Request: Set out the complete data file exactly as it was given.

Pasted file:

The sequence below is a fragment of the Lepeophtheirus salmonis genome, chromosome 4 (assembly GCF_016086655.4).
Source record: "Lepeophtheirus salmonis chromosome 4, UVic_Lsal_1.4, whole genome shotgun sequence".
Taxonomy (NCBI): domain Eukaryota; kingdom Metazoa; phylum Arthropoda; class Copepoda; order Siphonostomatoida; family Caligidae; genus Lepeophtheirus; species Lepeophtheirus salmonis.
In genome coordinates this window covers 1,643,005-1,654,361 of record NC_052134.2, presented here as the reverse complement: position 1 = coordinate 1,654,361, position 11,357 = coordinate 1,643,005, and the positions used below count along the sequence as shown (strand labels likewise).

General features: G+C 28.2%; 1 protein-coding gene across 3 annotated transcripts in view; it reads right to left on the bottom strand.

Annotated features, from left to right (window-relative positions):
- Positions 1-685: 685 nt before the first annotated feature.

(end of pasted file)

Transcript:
The sequence below is a fragment of the Lepeophtheirus salmonis genome, chromosome 4 (assembly GCF_016086655.4).
Source record: "Lepeophtheirus salmonis chromosome 4, UVic_Lsal_1.4, whole genome shotgun sequence".
Taxonomy (NCBI): domain Eukaryota; kingdom Metazoa; phylum Arthropoda; class Copepoda; order Siphonostomatoida; family Caligidae; genus Lepeophtheirus; species Lepeophtheirus salmonis.
In genome coordinates this window covers 1,643,005-1,654,361 of record NC_052134.2, presented here as the reverse complement: position 1 = coordinate 1,654,361, position 11,357 = coordinate 1,643,005, and the positions used below count along the sequence as shown (strand labels likewise).

General features: G+C 28.2%; 1 protein-coding gene across 3 annotated transcripts in view; it reads right to left on the bottom strand.

Annotated features, from left to right (window-relative positions):
- Positions 1-685: 685 nt before the first annotated feature.